(One (discredited) theory relates Hocktide to a medieval festival that may have celebrated the massacre of the Danes in England or the death of Harthacanute in the 11th century. Traditionally the festivities consisted of a practice called binding: the men of the parish tying up the women and demanding a kiss for their release. The next day the women would tie up the men and demand a payment before setting them free. The monies collected would then be donated to the parish funds.)
The origin of the name Hocktide is unclear. It has been suggested that it derives from the Saxon "Heah-tit" or "high festival". No trace of the word is found in Old English, and hock-day, its earliest use in composition, appears first in the 12th century.
So - the chief function of Tutti-Day is the holding of the Hocktide Court, but there are a number of additional events held during the two weeks of Hocktide.
The origins of the court in Hungerford are unclear, but it is interesting to compare them with the ancient 'tourns' which were established over much of the country by the thirteenth century. The following quotation from Sir Arthur Bryant's The Mediaeval Foundation (Collins, 1966), describes a tourn:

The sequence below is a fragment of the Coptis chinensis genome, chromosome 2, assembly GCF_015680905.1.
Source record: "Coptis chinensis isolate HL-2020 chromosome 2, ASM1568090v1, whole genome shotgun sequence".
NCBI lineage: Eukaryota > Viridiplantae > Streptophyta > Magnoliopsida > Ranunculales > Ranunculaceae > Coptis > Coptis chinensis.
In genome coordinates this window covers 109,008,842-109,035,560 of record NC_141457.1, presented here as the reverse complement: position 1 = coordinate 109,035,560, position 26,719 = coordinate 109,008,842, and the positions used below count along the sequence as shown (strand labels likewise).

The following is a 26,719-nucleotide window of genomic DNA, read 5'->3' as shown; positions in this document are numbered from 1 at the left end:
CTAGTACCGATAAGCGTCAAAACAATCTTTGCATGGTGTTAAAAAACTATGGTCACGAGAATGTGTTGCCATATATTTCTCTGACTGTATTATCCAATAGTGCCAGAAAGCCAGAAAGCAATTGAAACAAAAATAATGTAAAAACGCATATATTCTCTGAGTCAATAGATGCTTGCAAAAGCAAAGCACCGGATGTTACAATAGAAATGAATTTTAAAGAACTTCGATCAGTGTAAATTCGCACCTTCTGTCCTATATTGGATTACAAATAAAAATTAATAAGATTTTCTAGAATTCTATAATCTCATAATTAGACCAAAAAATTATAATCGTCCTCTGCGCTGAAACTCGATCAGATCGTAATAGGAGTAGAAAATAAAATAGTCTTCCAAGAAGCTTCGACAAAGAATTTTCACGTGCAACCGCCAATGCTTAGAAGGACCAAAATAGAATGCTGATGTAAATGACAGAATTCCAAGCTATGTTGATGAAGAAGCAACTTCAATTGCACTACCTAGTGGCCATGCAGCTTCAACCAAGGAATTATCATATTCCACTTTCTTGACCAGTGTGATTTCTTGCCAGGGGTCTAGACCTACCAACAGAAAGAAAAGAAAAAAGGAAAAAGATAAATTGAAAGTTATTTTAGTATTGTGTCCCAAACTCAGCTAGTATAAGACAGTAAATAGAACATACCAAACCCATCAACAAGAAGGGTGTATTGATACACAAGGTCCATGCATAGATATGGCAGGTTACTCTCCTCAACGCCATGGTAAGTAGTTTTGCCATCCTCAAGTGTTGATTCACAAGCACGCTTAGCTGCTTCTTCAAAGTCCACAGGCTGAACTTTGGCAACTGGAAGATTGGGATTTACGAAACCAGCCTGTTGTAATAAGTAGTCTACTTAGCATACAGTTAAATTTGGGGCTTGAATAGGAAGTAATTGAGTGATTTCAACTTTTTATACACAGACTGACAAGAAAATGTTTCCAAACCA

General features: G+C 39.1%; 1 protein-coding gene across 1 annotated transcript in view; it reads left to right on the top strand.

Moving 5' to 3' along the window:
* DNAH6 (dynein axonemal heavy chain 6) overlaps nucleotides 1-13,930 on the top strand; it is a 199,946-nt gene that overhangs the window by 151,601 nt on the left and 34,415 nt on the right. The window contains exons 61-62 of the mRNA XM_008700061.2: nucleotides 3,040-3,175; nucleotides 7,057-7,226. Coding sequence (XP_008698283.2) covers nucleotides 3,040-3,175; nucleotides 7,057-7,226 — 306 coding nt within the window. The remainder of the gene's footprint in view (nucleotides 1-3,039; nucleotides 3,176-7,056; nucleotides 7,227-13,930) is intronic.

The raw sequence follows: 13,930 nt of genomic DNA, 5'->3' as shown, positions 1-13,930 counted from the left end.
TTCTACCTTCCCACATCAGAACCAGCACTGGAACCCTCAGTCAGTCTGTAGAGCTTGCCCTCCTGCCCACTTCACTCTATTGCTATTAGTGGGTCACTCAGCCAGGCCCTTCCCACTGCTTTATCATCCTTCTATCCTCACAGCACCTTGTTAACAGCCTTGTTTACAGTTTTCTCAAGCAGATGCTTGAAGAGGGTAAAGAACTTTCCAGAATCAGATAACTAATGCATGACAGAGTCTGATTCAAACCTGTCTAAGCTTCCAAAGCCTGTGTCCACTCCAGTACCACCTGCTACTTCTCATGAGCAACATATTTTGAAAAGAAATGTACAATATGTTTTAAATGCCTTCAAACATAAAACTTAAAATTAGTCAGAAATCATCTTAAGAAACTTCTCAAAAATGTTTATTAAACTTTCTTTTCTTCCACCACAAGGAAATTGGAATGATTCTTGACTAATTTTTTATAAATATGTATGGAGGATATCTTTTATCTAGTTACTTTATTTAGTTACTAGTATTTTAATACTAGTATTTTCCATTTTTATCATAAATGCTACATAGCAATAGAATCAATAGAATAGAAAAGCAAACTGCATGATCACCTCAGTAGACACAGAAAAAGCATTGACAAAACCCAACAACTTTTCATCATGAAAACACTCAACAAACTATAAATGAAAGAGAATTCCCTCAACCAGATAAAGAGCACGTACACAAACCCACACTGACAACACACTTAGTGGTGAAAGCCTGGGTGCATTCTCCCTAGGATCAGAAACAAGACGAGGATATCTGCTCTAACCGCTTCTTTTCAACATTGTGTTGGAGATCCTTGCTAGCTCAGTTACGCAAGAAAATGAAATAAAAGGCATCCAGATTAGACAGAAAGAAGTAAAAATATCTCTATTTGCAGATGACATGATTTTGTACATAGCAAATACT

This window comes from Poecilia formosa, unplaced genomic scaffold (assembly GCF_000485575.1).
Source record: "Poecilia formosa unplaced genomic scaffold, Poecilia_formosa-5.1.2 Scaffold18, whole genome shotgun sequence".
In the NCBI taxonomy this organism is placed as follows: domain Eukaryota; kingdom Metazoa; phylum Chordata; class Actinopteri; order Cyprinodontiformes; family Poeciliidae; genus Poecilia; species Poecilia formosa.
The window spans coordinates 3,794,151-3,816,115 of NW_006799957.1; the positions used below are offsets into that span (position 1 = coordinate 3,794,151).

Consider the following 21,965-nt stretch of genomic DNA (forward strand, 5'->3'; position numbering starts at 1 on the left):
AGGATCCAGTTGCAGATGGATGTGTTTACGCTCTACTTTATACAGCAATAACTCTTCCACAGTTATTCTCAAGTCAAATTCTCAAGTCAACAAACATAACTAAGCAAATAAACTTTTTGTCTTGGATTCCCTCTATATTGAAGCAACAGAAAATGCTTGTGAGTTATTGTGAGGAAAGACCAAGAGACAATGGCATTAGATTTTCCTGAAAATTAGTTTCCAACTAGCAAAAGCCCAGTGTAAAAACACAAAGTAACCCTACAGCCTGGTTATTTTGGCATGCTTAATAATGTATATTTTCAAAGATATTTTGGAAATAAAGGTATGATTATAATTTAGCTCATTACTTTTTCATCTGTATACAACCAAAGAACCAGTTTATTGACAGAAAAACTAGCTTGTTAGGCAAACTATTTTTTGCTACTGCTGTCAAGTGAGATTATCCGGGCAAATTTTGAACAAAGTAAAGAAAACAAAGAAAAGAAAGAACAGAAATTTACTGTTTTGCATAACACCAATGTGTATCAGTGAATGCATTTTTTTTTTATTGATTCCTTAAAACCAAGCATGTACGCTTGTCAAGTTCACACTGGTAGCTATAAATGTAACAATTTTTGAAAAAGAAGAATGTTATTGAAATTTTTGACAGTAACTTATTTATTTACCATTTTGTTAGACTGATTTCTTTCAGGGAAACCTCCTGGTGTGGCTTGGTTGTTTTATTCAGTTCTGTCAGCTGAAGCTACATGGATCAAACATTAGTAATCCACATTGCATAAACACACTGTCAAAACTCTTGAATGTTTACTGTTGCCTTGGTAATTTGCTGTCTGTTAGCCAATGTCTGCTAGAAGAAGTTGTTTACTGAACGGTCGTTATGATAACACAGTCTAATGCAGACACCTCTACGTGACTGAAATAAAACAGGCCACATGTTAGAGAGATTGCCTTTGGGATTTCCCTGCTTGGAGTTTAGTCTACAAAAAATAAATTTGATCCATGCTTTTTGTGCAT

"Twice a year, at Easter and Michaelmas, the sheriff visited every hundred in the shire to hold a tourn or criminal court. Everyone who held freehold land in the hundred except the greater magnates had to attend or be fined for absence. In the tourn or 'law hundred', peasants of villein blood as well as freemen played a part. For by Anglo-Saxon law every layman without land that could be forfeited for felony had to belong to a tithing — a group of neighbours responsible for one another's good conduct. Before the sheriffs annual view of frankpledge as it was called, the bailiff checked the tithing lists of every village in his hundred, crossing out the names of those who had died, and swearing in any lad who had reached the age of twelve, and so become in the eyes of the law a responsible citizen. Then he and every other villager paid his tithing-penny, which constituted, with the various court fees and assized rents, the profits of the hundred jurisdiction.